Financial experts say the new system will be an essential tool for investors. This comes at a time when Americans have lost confidence in Wall Street analysts to make calls on investments in the wake of financial scandals such as Enron and the mortgage crisis. In fact, according to a recent poll, only 30% of 1,046 Americans questioned in a CNN opinion poll earlier this year said they have confidence in Wall Street experts to make the right decisions for them. “Needless to say, investor confidence has been deeply shaken, and restoration of investor confidence is an essential element to moving the nation’s economy forward. The SEC is taking several steps to help restore investors’ badly shaken faith in our securities markets,” said SEC Chairman, Mary L. Schapiro, in a recent speech.
“I think more data is good. It will give the individual investor more control over their destiny and give them greater confidence that they are making more informed decisions, says Ken Autrey, fund manager with the KEADA Capital Investment Fund in Glendale California. The SEC’s new reporting system will allow investors to freely and easily analyze financial data for themselves and not rely solely on the ratings and opinions of third party researchers, said Amy Pawlicki, director of business reporting assurance and advisory service with the American Institute of Certified Public Accountants.
If nothing else, the stock market meltdown last fall and winter laid bare the subjective nature of security ratings. Firms in the ratings business, such as Moody’s, Fitch, and Standard & Poors gave many mortgage-backed securities their highest assessments; signaling to investors that they were good, sound investments.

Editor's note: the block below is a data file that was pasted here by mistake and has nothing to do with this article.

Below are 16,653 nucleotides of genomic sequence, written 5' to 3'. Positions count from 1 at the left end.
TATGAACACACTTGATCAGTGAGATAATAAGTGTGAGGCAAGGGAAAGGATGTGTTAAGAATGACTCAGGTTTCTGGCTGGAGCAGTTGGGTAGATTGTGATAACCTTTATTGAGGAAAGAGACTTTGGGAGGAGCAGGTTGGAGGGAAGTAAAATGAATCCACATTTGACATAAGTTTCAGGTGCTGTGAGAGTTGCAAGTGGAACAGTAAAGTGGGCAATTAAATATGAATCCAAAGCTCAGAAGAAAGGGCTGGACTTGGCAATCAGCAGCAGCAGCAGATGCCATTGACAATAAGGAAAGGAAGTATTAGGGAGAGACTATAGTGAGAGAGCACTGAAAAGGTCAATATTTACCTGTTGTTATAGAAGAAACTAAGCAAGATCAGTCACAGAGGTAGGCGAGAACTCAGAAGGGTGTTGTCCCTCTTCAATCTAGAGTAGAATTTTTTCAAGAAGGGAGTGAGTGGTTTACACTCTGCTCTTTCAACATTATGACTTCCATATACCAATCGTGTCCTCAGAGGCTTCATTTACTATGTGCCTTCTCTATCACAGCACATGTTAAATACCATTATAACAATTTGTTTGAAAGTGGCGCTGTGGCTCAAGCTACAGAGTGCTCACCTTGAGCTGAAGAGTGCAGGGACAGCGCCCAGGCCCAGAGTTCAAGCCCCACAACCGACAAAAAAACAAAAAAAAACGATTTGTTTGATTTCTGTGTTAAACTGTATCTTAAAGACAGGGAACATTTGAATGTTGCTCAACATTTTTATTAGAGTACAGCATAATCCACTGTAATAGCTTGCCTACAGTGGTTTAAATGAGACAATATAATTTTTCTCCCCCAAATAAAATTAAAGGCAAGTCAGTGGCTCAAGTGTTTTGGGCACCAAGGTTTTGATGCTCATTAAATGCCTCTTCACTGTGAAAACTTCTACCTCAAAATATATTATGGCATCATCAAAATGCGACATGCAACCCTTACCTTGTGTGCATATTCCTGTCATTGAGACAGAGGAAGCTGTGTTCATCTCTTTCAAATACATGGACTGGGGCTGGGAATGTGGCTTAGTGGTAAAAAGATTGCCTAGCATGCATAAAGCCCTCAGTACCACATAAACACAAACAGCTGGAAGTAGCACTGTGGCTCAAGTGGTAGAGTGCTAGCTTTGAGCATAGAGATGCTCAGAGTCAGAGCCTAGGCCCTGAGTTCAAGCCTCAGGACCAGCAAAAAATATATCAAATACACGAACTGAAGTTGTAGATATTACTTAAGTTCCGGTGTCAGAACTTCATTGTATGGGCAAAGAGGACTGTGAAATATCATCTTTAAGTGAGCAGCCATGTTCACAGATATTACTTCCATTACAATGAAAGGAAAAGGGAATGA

IDEA is expected to save investors a great deal of time. Data that once took hours to compile can be accessed in minutes or less. One of the frustrating aspects of Edgar was that investors had to open separate Web pages and scroll through several screens of coded headings to find documents. Think of IDEA as a browser within your Web browser. Once you’ve identified a company report to view, the site saves it as a tabbed page, so you can flip between it and another filing to, say, compare revenue results from different quarterly periods. One key advantage of IDEA: users can now download financial information and import it into a spreadsheet program such as Microsoft Excel. For the first time, average investors will be able look at data from multiple companies displayed side-by-side. Perhaps most important, IDEA can save investors money. It can cost anywhere from $100 to $1,000 to get anything comparable to this information about multiple companies, says Autrey.
IDEA will be phased in over the next two and a half years. This month, approximately 500 of the largest public companies with market caps above $5 billion will begin filing interactive reports. All U.S. companies are required to file interactive financial statements by December 2011.
Also starting in 2011, mutual funds will be required to include data tags in their public filings that supply shareholders with such information as objectives and strategies, risks, performance and costs. When this goes live, investors will be able to compare more than 8,000 mutual funds at the click of a mouse.
To test drive the new interactive data Web site go to http://viewerprototype1.com/viewer.